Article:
I'm proposing a form of resistant/tactical media, but one not afraid to co-opt and implement corporate consumer strategies. It is simultaneously subversive and overt. It is fluid enough to have discrete manifestations in offline galleries, to take on non-"new media" forms, to assume the form of critical essays, books, and talks. It is basically a project of ongoing, widely-dispersed, inflected language...

    If, as an artist, I "play" the entire network as my instrument, then I don't have to wait for some art organization to curate my "work," because my work is an ongoing performance of the network. If I can hijack google and cause it to display the images and links I want for the key words that I choose to appropriate, then I blur the line between performance, marketing, and mind-control. I am no longer trying to drive people to my discrete piece of online art work, as contextualized and labeled by an online arts organization. The search results that people get when they do a key word search at google is itself my art performance...

    It gets even more interesting from the perspective of an academic researcher and writer. What is the value of online listserv and bulletin board dialogue compared to having a peer-reviewed article published in an offline academic journal? What is the value of talking to a bunch of commercial web designers about web design praxis compared to talking to a few academics and curators about net art theory? For that matter, what is the value of teaching a bunch of students how to make art compared to making art myself? The good news is, I don't have to commit to just one approach.

    +++++++++++++++++++++++

    I would add that un-canonizability is not limited to wikimeda. The person who first rickrolled, or the person who posted the first screenshots that eventually led to "all your base are belong to us," -- these people are not simply anonymous by preference; they are historically undocumented and journalistically unknown. These moves could be considered "The Practice of Everyday Life" Online. They already have their own agency. To classify them as "art" arguably limits their original agency by sequestering and quarantining them.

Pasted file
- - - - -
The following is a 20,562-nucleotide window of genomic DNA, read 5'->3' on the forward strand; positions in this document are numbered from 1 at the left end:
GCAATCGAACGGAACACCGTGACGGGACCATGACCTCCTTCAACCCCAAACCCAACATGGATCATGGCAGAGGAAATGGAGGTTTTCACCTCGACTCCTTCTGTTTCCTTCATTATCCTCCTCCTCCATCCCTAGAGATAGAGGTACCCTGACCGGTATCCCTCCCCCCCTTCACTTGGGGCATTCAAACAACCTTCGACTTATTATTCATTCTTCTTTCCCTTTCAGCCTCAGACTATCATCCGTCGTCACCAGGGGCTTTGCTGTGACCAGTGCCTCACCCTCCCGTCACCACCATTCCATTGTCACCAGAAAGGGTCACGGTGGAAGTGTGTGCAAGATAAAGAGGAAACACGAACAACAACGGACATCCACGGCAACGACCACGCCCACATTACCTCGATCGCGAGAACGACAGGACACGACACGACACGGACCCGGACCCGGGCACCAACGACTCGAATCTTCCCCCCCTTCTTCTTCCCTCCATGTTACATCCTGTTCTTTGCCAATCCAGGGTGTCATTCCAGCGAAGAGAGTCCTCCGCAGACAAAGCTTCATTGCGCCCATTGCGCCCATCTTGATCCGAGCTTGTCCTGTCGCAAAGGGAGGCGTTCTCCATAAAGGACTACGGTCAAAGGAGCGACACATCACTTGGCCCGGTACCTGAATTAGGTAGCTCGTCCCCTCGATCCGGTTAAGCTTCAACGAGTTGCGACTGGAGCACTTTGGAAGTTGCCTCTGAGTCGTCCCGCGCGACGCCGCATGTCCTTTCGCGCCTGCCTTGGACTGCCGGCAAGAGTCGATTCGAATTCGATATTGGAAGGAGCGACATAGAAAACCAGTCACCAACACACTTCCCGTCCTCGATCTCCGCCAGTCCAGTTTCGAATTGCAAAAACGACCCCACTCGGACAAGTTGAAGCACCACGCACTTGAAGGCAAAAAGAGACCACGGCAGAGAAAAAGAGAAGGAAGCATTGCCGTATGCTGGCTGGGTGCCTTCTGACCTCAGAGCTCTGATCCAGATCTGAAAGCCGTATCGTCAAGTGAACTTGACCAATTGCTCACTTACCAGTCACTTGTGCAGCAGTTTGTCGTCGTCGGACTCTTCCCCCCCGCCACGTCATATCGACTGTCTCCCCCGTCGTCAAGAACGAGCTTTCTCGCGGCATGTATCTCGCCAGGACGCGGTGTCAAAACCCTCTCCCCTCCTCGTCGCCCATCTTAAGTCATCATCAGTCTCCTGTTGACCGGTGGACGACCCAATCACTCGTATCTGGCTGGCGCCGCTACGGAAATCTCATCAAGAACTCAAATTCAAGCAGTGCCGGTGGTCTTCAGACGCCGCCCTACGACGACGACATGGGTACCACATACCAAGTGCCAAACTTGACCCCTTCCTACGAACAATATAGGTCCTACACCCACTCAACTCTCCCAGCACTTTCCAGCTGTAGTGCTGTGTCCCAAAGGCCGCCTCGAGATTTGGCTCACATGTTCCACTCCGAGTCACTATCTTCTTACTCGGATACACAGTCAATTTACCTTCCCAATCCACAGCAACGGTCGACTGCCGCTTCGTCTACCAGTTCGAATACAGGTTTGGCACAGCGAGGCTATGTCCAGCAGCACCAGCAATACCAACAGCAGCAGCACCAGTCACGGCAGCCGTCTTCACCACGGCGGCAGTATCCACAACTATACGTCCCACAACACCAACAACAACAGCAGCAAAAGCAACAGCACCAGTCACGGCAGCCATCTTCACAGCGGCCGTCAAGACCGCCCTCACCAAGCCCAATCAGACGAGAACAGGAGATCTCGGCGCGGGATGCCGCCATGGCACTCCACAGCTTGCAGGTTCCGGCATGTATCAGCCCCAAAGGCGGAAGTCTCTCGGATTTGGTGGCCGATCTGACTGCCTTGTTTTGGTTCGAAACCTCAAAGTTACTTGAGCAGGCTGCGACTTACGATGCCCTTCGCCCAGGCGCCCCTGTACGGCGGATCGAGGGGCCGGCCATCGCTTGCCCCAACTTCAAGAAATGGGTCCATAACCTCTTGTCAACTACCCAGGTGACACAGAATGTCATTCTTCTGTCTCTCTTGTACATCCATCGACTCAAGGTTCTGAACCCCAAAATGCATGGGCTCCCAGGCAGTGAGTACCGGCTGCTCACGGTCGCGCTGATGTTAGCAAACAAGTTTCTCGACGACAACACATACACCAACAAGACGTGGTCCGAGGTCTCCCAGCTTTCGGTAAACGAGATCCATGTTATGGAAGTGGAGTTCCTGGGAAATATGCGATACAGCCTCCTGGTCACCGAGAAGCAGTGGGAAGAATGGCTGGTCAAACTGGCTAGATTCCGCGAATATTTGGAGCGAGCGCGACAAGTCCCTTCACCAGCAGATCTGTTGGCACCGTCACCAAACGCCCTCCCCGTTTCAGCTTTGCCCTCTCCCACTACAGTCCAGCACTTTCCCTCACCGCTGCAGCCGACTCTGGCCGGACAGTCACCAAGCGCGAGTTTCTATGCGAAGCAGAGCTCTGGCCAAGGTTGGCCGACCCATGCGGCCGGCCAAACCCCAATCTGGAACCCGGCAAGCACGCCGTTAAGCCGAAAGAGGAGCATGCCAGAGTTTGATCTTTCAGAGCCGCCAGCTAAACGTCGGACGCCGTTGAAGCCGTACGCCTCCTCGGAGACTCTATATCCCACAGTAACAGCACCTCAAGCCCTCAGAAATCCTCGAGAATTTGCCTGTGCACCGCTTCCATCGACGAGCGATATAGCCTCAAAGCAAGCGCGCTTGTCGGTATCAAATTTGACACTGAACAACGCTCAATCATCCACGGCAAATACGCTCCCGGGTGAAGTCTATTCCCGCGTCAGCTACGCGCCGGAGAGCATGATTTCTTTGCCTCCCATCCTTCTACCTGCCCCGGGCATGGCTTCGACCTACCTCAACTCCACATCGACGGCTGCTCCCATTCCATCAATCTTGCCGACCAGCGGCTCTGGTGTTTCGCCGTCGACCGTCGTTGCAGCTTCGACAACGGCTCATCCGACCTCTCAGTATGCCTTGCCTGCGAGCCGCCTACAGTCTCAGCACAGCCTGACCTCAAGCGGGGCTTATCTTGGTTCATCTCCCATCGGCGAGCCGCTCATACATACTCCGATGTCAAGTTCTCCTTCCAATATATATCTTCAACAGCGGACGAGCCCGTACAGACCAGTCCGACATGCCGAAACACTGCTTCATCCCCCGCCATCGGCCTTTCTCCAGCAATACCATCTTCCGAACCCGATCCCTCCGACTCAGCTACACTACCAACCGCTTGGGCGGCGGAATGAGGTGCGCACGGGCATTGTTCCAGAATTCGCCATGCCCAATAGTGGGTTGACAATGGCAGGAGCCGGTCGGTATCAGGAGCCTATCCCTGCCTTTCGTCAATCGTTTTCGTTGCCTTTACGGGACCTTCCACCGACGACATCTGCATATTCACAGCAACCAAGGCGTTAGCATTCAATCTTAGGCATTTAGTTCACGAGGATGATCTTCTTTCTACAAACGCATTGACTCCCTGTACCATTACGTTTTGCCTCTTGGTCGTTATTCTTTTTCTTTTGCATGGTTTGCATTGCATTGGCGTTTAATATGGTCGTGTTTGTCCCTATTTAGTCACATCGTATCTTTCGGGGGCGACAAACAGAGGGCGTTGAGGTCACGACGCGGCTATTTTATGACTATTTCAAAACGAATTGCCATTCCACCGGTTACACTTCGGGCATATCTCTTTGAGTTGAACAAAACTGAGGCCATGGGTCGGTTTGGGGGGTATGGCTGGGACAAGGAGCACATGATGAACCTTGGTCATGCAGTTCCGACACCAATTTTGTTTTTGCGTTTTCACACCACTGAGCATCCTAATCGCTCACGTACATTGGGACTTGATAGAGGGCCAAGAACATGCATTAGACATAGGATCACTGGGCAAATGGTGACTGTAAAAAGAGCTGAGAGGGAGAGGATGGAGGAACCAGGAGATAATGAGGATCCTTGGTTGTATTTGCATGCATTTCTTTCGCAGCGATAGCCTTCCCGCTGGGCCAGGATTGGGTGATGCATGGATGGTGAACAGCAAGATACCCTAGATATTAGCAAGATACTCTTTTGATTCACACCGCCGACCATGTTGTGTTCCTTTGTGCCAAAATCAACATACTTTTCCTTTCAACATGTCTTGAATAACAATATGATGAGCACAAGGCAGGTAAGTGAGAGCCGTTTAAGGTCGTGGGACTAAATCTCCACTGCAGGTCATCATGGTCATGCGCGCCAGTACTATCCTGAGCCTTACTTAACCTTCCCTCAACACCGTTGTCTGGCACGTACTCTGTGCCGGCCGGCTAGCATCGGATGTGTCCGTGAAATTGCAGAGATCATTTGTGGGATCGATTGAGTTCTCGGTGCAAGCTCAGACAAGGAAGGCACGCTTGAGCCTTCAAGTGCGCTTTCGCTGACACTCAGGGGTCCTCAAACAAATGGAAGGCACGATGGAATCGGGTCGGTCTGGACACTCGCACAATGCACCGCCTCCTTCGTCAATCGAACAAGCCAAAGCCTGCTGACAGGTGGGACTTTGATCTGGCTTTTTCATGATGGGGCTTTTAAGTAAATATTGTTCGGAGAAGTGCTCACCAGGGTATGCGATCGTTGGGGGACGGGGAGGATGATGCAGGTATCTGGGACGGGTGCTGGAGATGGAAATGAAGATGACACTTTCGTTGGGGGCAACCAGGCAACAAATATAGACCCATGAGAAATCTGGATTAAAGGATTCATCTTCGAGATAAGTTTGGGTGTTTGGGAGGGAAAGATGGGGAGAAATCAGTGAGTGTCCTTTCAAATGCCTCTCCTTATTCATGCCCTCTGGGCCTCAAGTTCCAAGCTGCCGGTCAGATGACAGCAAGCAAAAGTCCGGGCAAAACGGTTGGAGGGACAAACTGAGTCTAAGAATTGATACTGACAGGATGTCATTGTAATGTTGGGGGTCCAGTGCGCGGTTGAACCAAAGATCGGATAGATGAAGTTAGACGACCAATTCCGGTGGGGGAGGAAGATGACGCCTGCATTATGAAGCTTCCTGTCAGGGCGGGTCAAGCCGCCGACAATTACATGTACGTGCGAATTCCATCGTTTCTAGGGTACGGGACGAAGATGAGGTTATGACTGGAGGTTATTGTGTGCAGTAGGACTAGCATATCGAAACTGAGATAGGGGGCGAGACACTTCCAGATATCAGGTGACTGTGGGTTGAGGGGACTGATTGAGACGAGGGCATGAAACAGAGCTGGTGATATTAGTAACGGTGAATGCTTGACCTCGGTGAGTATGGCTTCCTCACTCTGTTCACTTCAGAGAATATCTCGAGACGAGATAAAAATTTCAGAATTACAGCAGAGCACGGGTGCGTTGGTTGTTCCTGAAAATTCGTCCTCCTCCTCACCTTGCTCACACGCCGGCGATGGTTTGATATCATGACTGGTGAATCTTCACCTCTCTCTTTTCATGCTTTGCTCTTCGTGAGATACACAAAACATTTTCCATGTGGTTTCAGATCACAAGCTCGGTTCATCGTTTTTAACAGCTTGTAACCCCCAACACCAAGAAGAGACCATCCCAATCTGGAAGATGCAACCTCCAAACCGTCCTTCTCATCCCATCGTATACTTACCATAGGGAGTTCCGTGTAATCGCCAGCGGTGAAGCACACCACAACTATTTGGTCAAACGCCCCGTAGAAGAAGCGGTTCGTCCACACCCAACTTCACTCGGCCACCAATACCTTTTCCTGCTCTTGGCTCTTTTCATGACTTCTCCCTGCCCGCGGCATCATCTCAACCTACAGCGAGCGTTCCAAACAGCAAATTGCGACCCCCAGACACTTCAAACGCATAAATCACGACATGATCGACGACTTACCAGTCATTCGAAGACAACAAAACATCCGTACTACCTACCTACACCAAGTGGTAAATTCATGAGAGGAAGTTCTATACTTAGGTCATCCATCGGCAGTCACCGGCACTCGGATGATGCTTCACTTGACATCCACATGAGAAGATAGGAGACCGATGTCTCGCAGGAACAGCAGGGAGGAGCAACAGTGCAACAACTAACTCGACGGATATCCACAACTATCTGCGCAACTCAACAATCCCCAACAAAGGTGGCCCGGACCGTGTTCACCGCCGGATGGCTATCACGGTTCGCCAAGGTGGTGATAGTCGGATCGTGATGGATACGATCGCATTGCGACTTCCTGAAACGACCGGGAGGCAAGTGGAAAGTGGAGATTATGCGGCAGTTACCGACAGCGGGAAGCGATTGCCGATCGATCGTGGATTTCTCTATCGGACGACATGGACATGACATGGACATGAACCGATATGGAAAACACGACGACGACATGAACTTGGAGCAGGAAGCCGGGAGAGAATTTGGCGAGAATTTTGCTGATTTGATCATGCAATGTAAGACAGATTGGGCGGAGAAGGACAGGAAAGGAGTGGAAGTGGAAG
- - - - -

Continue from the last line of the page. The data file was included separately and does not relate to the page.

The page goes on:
I am interested in where your research leads on this topic. I'm particularly interested in the (pre-net) historical precedences you choose to track. de Certeau, Debord, and even McLuhan seem useful in this regard. Was May '68 the most (un)spectacular art performance of the 20th Century? Is it Debord's "piece?" Does it matter?

    Best,
    Curt
  • Michael Szpakowski | Sat Feb 14th 2009 8:01 p.m.
    image
  • Pall Thayer | Sun Feb 15th 2009 9:13 a.m.
    The entry has been removed but there is still a lot of discussion going on regarding its removal. Wikipedia Art was an interesting experiment but doomed from the start. It's funny to read through the discussion page and see the various arguments people post for keeping or removing the entry. One of the main points made by the "deleters" is that the entry is self-referential. I'm sure that they're entirely oblivious to the fact that art is historically self-referential, especially conceptual art such as Wikipedia Art is. However, there is one argument made for deletion that I don't think anyone can argue with and that is that the entry is not encyclopedic. Being a sample of this type of work doesn't make it informative. They are entirely correct in arguing that Wikipedia is not the right venue for such an entry. However, as Patrick points out on the discussion page, it has now become a significant event that warrants a Wikipedia write up (this is questionable but for the sake of commentary, let's say it has). But this is not by any means an acceptable argument for keeping the entry. It proposes an entirely new and different entry that would be encyclopedic and non self-referential. We would also have to ask ourselves whether all Wikipedia discussions that involve the removal of an entry warrant a write-up about the deletion. What makes this one so special?
    • MTAA | Sun Feb 15th 2009 10:24 a.m.
      +++

      Took a romantic holiday yesterday and missed the entire thing...

      Where can one find the discussion? It looks like it's gone for good? I'm looking here: http://en.wikipedia.org/wiki/Wikipedia_Art
      • MTAA | Sun Feb 15th 2009 10:38 a.m.
        +++

        answering my own question:
        http://en.wikipedia.org/wiki/Wikipedia:Articles_for_deletion/Wikipedia_Art

        +++

        I find it interesting that the Wikipedians can't seem to understand that doing it *on* Wikipedia is just as much part of the project as the 'wiki art' part of the project. Making a collaborative artwork on a wiki isn't very interesting. But doing an intervention on Wikipedia becomes interesting as the archived debate becomes the artwork.

        But I can sympathize with the Wikipedians. If these Wikipedia art interventions became a popular game it would become vandalism (the resources to clean them up would become burdensome to the volunteers). But just this one is fun.